Teaching was an escape from the grief, but dance can also be used as a way to express emotion and share the grieving process. It has been my custom to perform a solo after the students’ last number, before our group finale in the Spring Concert, so it only seemed fitting that I choreograph and perform a solo in my husband’s honor and memory. As he had so many times before, Thomas inspired this dance, too. During one of his last full-brain radiation treatments, I was driving us home from Mission Hospital in Asheville. Thomas had his phone plugged into the car stereo, and was scrolling through his vast music library. He chose to play Elton John's Goodbye Yellow Brick Road. The song played and we listened at least through the first verse, and then he said, “This is a great song... a classic.” There was a moment of silence. I then said, “You know, Goodbye Yellow Brick Road was the second choice for my Miss South Carolina competition”. He said he remembered. I continued remembering, telling him that we decided on Here Comes The Sun because Goodbye Yellow Brick Road was simply too sad for a state competition. He then said, “Yes. It is a sad song,” and with those words a tear rolled down his cheek. Although neither of us was willing to admit it, we both knew without saying the words that his time here on earth was coming to an end. After another moment of silence, he then said, “I think you should dance to Goodbye Yellow Brick Road this year”. I replied, “For you, I'll make it happen.”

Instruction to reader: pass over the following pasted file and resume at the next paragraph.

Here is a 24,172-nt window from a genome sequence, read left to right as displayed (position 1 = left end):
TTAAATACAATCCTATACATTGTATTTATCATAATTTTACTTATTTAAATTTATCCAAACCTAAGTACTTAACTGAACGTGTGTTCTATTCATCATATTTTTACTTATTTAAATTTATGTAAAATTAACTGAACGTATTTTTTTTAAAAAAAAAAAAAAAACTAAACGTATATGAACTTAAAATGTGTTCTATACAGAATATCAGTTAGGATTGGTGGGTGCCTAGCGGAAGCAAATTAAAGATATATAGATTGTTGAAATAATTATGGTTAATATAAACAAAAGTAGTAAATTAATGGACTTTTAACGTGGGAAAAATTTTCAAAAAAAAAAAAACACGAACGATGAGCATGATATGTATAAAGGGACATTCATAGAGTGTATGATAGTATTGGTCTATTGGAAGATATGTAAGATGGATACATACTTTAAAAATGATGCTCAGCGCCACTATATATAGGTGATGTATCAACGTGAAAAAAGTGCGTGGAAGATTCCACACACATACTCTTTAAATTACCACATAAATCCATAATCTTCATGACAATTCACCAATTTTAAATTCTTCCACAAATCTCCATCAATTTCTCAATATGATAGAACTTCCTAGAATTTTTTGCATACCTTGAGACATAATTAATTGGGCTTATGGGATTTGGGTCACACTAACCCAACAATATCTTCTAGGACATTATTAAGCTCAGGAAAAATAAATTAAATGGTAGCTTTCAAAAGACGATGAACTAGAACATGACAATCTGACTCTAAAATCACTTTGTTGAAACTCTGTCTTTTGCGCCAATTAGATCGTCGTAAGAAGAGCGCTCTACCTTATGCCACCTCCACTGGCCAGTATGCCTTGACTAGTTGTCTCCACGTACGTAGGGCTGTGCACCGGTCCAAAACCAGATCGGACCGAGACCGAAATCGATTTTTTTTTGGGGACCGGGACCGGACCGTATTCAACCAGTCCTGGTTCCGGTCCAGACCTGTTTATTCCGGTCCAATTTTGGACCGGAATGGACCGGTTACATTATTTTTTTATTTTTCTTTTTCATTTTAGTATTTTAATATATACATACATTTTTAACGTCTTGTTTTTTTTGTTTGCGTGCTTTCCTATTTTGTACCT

So, for Thomas, I took every ounce of my talent and courage to make it happen. Dance is an art, and art reflects life. Martha Graham, the mother of modern dance, was brilliant in her ability to relate human emotion through movement. As a pioneer for dance arts, she gave power for dance to express grief. I began by following her example.
I found it too emotionally difficult to choreograph to Elton John's original version of the song, so I located the version by Sara Bareilles, and collaborated with my music editor to have the music cut for my comfort for choreographing and performing. To prepare to choreograph, I repeatedly listened to Elton’s version, watched Youtube videos of both Sara Bareilles performing the song live, and Elton singing Goodbye England’s Rose from Princess Diana’s funeral. I studied a video of Martha Graham’s Lamentation. In all of these, the single most common thread was a heavy, weighted feeling. Not a feeling of being grounded necessarily, not a feeling of strength or power; but, a feeling of a heavy, heavy weight that holds you down to the ground and makes you nearly immobile and in ways downright bitter and angry. That is grief, and that is what I needed to convey through dance.
Throughout the process of choreographing this piece, my overriding thought was to constantly ask God, Thomas and the Universe the first line of Bernie Taupin’s lyrics: “When are you gonna come down? When are you going to land?” I have landed in this huge pit of grief, but where is Thomas and where are my grandparents going to land? It is my belief that Thomas has landed among the Saints, and is walking the Yellow Brick Road in Heaven. He's walking that Yellow Brick Road with both my grandparents, too. The time wasn't right for me to choreograph and perform Goodbye Yellow Brick Road for the Miss South Carolina competition in 1995. The time was right for our 2017 Spring Concert.